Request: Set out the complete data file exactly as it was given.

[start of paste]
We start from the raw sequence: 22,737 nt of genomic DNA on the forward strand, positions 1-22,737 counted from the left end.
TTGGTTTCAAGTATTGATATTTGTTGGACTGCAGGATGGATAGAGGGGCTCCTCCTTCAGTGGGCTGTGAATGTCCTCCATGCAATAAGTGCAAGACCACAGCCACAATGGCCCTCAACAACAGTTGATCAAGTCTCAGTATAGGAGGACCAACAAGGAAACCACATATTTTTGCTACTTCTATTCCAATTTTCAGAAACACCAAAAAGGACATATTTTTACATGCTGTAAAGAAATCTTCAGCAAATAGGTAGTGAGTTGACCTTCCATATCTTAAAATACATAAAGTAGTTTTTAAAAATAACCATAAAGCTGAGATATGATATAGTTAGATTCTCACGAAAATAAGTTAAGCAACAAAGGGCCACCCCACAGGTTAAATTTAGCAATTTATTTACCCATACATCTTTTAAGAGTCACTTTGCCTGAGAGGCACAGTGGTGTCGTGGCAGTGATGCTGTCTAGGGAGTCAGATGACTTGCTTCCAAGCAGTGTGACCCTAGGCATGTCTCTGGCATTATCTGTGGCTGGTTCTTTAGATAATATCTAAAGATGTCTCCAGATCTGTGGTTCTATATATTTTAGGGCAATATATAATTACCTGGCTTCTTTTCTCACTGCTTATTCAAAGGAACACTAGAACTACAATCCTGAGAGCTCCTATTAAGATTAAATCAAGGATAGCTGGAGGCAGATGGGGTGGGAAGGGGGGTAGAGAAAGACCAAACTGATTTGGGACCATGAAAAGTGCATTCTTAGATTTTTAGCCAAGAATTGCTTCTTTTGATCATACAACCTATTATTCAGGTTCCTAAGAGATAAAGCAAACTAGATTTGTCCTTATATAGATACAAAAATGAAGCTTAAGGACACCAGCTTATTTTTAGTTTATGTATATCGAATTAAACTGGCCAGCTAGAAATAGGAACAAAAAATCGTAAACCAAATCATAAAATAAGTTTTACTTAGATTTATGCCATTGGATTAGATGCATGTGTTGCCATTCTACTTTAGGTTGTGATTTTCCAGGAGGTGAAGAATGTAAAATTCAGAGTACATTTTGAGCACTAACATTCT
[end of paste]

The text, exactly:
We start from the raw sequence: 22,737 nt of genomic DNA on the forward strand, positions 1-22,737 counted from the left end.
TTGGTTTCAAGTATTGATATTTGTTGGACTGCAGGATGGATAGAGGGGCTCCTCCTTCAGTGGGCTGTGAATGTCCTCCATGCAATAAGTGCAAGACCACAGCCACAATGGCCCTCAACAACAGTTGATCAAGTCTCAGTATAGGAGGACCAACAAGGAAACCACATATTTTTGCTACTTCTATTCCAATTTTCAGAAACACCAAAAAGGACATATTTTTACATGCTGTAAAGAAATCTTCAGCAAATAGGTAGTGAGTTGACCTTCCATATCTTAAAATACATAAAGTAGTTTTTAAAAATAACCATAAAGCTGAGATATGATATAGTTAGATTCTCACGAAAATAAGTTAAGCAACAAAGGGCCACCCCACAGGTTAAATTTAGCAATTTATTTACCCATACATCTTTTAAGAGTCACTTTGCCTGAGAGGCACAGTGGTGTCGTGGCAGTGATGCTGTCTAGGGAGTCAGATGACTTGCTTCCAAGCAGTGTGACCCTAGGCATGTCTCTGGCATTATCTGTGGCTGGTTCTTTAGATAATATCTAAAGATGTCTCCAGATCTGTGGTTCTATATATTTTAGGGCAATATATAATTACCTGGCTTCTTTTCTCACTGCTTATTCAAAGGAACACTAGAACTACAATCCTGAGAGCTCCTATTAAGATTAAATCAAGGATAGCTGGAGGCAGATGGGGTGGGAAGGGGGGTAGAGAAAGACCAAACTGATTTGGGACCATGAAAAGTGCATTCTTAGATTTTTAGCCAAGAATTGCTTCTTTTGATCATACAACCTATTATTCAGGTTCCTAAGAGATAAAGCAAACTAGATTTGTCCTTATATAGATACAAAAATGAAGCTTAAGGACACCAGCTTATTTTTAGTTTATGTATATCGAATTAAACTGGCCAGCTAGAAATAGGAACAAAAAATCGTAAACCAAATCATAAAATAAGTTTTACTTAGATTTATGCCATTGGATTAGATGCATGTGTTGCCATTCTACTTTAGGTTGTGATTTTCCAGGAGGTGAAGAATGTAAAATTCAGAGTACATTTTGAGCACTAACATTCT